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Photoshop Elements 8 for Windows Essential Training

Applying adjustment layers


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Photoshop Elements 8 for Windows Essential Training

with Jan Kabili

Video: Applying adjustment layers

The most flexible way to make adjustments to the exposure, contrast or color of a photo is by applying an adjustment layer. A corrective layer that floats above the image layers. In this example, I have an image that's too dark. So, I'm going to apply a Brightness/ Contrast adjustment layer, which is a new flavor of adjustment layer in Elements 8. Before I apply a Brightness/Contrast adjustment layer, let me show you another way that you could apply an adjustment directly to the photo layer. This isn't the way that I recommend though, and that is with the layer that contains the photo selected in the Layers panel, to go up to the Enhance menu, to go down to the Adjust Lighting category, where there is a direct Brightness/Contrast adjustment as well as other direct adjustments to the image lighting, and then in Adjust Color, there are some other direct adjustments.
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  1. 10m 20s
    1. Welcome
      1m 13s
    2. Using the exercise files
      1m 35s
    3. Launching the Welcome screen
      3m 12s
    4. Touring Elements
      4m 20s
  2. 29m 45s
    1. Working with catalogs
      3m 16s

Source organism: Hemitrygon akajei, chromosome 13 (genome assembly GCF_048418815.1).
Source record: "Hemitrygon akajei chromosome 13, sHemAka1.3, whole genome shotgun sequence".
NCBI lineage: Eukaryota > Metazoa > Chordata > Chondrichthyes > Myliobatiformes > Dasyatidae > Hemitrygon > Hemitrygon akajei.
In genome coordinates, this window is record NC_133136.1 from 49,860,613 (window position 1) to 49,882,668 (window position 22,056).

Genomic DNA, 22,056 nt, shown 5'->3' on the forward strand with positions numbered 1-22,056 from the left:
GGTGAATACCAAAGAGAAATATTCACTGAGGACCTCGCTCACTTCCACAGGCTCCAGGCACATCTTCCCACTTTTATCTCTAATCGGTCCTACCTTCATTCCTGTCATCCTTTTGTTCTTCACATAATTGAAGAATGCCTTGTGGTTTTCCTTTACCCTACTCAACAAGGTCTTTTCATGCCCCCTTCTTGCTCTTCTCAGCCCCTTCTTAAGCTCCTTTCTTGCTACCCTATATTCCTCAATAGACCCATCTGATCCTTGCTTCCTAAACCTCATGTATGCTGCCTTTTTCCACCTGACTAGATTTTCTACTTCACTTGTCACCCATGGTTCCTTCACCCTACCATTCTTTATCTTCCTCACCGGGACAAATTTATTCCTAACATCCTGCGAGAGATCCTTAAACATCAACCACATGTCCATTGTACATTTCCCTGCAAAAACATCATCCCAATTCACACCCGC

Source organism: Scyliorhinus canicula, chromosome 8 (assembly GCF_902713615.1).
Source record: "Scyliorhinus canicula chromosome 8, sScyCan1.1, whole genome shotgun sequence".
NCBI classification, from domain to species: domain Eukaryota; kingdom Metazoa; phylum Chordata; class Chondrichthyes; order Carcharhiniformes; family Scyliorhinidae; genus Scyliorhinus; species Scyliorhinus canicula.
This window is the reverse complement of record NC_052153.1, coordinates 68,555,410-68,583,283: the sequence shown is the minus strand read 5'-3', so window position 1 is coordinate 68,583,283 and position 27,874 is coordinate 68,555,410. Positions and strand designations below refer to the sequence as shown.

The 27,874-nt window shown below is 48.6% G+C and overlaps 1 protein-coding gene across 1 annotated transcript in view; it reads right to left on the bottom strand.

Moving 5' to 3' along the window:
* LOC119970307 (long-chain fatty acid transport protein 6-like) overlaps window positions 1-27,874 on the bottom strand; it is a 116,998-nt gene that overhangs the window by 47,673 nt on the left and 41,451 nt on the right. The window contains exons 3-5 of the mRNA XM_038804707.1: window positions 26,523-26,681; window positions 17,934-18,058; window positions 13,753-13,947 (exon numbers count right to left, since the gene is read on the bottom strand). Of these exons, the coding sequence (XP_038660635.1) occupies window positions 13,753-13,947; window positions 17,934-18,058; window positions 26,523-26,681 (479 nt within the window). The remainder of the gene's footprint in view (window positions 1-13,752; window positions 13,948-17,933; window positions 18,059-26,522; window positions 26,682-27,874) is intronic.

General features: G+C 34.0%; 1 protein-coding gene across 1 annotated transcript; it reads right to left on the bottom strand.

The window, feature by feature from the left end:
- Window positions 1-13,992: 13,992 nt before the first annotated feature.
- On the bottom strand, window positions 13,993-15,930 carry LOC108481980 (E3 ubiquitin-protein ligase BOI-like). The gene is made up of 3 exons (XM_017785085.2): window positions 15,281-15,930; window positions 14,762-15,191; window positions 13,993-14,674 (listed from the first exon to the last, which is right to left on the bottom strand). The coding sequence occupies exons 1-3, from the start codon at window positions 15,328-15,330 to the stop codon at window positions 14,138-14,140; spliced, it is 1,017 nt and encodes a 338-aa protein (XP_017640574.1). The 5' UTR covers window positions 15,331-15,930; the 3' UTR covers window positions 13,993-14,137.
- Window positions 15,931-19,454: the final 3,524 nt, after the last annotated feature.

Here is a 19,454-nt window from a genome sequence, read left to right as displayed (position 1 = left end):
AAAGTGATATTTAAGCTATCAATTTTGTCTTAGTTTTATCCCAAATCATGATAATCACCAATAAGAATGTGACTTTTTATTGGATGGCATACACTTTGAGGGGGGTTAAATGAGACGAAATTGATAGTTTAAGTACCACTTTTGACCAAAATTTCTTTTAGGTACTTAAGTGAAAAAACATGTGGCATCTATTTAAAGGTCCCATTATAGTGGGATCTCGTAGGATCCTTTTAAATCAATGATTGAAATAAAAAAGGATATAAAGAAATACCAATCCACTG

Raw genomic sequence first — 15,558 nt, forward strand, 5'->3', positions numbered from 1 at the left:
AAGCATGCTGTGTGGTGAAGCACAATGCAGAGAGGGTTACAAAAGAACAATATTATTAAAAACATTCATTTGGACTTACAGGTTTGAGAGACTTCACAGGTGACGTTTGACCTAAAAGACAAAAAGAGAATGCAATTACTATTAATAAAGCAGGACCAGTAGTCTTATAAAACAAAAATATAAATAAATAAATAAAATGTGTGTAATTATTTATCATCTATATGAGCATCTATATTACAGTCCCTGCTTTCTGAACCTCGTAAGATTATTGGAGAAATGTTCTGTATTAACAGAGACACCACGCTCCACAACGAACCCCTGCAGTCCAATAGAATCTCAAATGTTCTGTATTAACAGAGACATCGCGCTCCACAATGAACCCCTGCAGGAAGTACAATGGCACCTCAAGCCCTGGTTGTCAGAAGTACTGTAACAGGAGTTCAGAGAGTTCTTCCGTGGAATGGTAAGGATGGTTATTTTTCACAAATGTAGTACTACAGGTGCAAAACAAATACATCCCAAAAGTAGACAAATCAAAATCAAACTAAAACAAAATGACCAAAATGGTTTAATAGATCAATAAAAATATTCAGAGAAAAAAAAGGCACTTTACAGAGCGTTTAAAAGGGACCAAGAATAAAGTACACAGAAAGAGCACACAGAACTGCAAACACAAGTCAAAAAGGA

2. Getting photos from your hard drive
      2m 49s
    3. Changing thumbnail display options
      4m 35s
    4. Getting photos from a camera or card
      9m 43s
    5. Getting photos from a CD/DVD or an external drive
      4m 46s
    6. Getting photos from a scanner
      4m 36s
  3. 43m 15s
    1. Touring the Organizer interface
      5m 44s
    2. Viewing photos
      5m 11s
    3. Selecting photos
      2m 58s
    4. Rotating photos
      2m 39s
    5. Renaming photos
      2m 7s
    6. Fixing photo dates
      2m 0s
    7. Hiding and deleting photos
      5m 24s
    8. Stacking photos
      8m 9s
    9. Moving files
      4m 43s
    10. Backing up catalogs
      4m 20s
  4. 52m 4s
    1. Applying keyword tags
      8m 33s
    2. Finding photos by keyword tags
      3m 41s
    3. Finding photos with the Keyword Tag Cloud
      1m 56s
    4. Applying Smart Tags
      4m 29s
    5. Automatically tagging people in photos
      7m 54s
    6. Applying star ratings
      2m 48s
    7. Organizing photos in albums
      4m 10s
    8. Organizing photos in Smart Albums
      6m 44s
    9. Finding photos with Text Search
      4m 31s
    10. Finding photos from the Find menu
      5m 10s
    11. Finding photos in the Timeline
      2m 8s